Brazil’s trucker strike this May halted the country’s economy. And although the strike, triggered by high diesel fuel prices, ended months ago, there are lasting impacts to Brazil’s agricultural sector. Products such as poultry, beef, and dairy were especially hard hit as supplies spoiled in the halted trucks. Economists estimate that the country’s agricultural sector lost a total of $1.75 billion as a result of the strike. The work stoppage—Brazil relies on trucking for the bulk of its transportation infrastructure—added to the country’s political uncertainty as it heads into runoff presidential elections later this month.
Dairy farmers were forced to discard hundreds of millions of liters of milk during the strike because they were unable to store or transport it. As a result, the USDA reports Brazil’s milk production will fall from 26.8 million tonnes last year to 25.6 million tonnes in 2018. During the strike farmers had a hard time supplying feed to their herds, and were forced to lower feed intake. Milking-cow productivity suffered, as did the quality of the product. The strike also caused producer prices to rapidly rise, and with the falling value of the Brazilian real, this caused retail prices for consumers to increase as well.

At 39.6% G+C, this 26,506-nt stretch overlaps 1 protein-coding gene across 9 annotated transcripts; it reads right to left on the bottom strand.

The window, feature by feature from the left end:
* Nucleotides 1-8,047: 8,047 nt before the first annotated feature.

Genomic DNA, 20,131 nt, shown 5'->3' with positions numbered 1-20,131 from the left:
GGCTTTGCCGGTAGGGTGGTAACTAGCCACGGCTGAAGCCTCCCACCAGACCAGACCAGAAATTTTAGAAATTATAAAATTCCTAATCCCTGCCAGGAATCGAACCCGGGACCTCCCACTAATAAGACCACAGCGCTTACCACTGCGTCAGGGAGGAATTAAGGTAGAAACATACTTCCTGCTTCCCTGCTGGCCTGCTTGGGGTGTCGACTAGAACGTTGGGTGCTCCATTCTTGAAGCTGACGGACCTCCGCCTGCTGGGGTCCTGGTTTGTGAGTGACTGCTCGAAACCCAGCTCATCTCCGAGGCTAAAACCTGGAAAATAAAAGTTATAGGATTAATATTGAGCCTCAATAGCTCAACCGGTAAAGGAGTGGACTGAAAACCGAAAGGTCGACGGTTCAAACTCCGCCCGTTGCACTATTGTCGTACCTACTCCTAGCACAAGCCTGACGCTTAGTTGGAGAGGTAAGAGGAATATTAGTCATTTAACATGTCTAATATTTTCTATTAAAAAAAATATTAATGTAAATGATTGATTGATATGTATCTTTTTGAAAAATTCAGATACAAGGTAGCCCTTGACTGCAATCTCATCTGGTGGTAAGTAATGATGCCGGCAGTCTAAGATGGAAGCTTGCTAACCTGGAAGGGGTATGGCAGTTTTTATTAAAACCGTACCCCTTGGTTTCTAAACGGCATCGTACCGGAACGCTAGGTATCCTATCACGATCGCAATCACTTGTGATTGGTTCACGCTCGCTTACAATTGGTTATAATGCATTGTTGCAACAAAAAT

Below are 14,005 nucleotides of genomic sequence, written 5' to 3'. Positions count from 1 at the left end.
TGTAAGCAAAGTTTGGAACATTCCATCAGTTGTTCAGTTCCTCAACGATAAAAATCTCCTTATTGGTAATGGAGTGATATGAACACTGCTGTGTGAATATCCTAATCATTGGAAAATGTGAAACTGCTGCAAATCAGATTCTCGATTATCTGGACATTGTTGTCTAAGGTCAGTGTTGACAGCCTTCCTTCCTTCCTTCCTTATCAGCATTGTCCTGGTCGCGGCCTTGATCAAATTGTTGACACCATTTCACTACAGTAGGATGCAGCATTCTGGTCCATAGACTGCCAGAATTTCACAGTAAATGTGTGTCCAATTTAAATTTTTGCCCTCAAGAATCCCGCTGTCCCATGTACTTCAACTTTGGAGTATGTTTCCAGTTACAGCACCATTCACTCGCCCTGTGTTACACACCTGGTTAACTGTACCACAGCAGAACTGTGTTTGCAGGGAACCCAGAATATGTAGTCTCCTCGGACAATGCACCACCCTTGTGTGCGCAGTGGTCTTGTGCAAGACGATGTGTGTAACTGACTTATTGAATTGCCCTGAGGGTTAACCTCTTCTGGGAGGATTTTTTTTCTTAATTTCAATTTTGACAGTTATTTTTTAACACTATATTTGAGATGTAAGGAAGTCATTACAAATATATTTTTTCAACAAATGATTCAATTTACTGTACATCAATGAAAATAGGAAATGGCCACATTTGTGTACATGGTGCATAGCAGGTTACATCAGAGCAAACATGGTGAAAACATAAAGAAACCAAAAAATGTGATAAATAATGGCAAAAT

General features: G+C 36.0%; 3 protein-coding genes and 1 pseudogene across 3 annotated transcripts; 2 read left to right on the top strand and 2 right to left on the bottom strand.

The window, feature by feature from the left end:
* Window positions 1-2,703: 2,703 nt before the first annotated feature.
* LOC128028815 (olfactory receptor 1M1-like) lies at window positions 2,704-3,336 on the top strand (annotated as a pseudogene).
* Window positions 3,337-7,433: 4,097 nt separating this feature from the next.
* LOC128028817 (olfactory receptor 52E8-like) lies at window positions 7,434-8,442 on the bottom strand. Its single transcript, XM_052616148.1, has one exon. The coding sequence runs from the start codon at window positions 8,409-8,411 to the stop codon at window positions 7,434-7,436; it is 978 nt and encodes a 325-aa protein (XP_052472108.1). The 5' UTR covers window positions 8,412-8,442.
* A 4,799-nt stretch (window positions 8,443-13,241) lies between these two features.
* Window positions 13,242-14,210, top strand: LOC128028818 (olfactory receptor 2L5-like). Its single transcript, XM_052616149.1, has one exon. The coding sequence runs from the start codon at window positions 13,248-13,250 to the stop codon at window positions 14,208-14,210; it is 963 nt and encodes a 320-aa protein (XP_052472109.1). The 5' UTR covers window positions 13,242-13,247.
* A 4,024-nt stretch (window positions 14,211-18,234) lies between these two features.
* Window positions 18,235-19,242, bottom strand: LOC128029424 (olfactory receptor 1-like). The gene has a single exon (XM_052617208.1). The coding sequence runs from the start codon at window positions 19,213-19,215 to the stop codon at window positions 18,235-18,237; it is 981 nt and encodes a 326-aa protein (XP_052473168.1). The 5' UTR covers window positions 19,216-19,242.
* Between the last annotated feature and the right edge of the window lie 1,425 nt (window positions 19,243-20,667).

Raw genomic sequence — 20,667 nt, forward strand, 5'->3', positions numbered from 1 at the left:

Dairy industry members are hopeful that production will begin to recover in 2019, backed by sector investment and a more stabilized economy. Currently, production of milk for 2019 is forecast at 26.2 million tonnes. Gro Intelligence provides subscribers with important global dairy data to stay current with market developments.
Brazil has been ramping up milk production in recent years (left chart), but the nationwide trucker strike will reduce output for 2018. Milk producer prices notched higher in the spring as the strike took a toll on supplies (right chart).